SEATTLE – A short trip south down I-5 past the Space Needle with the 12th-Man flag flying and the Husky volleyball team found an oasis of sorts in the Georgetown neighborhood. A new brand of Washington volleyball began this afternoon with the first official sand volleyball practice. Sand volleyball begins this spring as the 22nd varsity sport at Washington.
All eleven Huskies with remaining eligibility from the indoor roster will be playing on the sand this spring. The four graduating seniors from the fall will not compete. Sand volleyball Head Coach Keegan Cook led the first practice today at Sandbox Sports, an indoor volleyball facility in the Georgetown neighborhood near Boeing Field. Jim McLaughlin, Director of Volleyball and head coach of the indoor team, also provided some insight, but it was Cook walking the Huskies through their first ever sand drills.
Cook, coming off his first fall as an assistant coach with the indoor team, laid out a few of the principles as the Huskies dip their toes into the sand.
“Before today we talked about the goals of the program for this year, and the areas that we want to be really good in,” said Cook. “The first is becoming better communicators, another is taking care of every contact, and the third is learning how to learn. They’re getting an opportunity to learn a lot of new concepts and they need to become better learners.”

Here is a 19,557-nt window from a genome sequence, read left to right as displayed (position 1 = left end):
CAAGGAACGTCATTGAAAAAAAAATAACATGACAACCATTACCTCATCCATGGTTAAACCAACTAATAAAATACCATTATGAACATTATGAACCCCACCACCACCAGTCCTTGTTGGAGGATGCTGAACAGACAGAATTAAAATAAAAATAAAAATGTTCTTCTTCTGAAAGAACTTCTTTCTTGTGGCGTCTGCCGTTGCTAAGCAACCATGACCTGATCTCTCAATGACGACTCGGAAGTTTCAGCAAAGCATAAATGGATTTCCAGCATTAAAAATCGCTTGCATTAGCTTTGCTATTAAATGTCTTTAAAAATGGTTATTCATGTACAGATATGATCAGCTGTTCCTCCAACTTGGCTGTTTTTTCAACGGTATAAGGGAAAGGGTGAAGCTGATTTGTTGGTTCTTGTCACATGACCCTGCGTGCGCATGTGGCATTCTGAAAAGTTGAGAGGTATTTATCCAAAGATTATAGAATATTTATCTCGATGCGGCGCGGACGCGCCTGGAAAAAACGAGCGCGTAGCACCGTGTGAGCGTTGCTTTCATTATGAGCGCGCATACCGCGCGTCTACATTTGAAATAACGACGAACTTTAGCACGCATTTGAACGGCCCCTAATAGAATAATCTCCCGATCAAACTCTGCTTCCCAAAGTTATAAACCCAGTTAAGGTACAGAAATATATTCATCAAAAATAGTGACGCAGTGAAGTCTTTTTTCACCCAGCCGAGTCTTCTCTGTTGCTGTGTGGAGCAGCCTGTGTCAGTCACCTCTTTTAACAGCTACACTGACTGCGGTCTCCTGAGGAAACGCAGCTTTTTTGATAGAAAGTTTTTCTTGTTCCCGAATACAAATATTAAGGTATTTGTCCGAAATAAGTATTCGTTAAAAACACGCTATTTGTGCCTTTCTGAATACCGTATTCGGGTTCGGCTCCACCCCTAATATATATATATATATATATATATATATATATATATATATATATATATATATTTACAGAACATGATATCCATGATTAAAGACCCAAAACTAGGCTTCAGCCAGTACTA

In today’s first practice, the team worked on a series of skills and adjusted to the different speeds. Passing drills came first, with the slower movement on the sand requiring more leaning and reaching than the players are used to indoors. Players worked on turning and passing a ball over their heads on the run, and worked on proper locations for passes.
On the sand, everyone has to set the ball, so the Huskies spent some time working on setting the ball in a way that would lead their partner. Before some serving drills, Coach Cook said how many of the techniques that made Washington one of the top serving teams in the NCAA in the fall would still apply, but serving short and long to mix things up would be more important.
“We are starting off with a lot of individual skills,” said Cook. “Today was just some serving, passing and setting, kind of the non-scoring skills. Then we’ll start talking about offense and defense, and then we’ll get to a couple simple systems. But serving, passing, and setting will be a huge emphasis throughout the twenty days.”
What was often a loose and upbeat practice, as the players shared some laughs over beginner’s mistakes, became more and more competitive towards the end when the team split into two sides and rotated through some point play in pairs of two.
“It didn’t take them long to shift form the learning phase to the competing phase, and they were getting after it by the end of that second hour,” said Cook, who was pleasantly surprised by the instincts of a few of the players. “There were a lot of pleasant surprises. I think our players were downplaying their skill a little bit. They did great; their energy and their focus and their willingness to learn some new concepts was great today.”
Washington has twenty practice dates scheduled for sand volleyball this year; three per week for the next five weeks and five more following a break. As the weather warms up, the Huskies will look to practice outside at several venues around the city, including Alki Beach and Golden Gardens.
“Getting outside and actually playing with the elements, that’s a big piece,” said Cook.
Plans for a local exhibition are still in the works, and UW’s first official competition date should be announced shortly.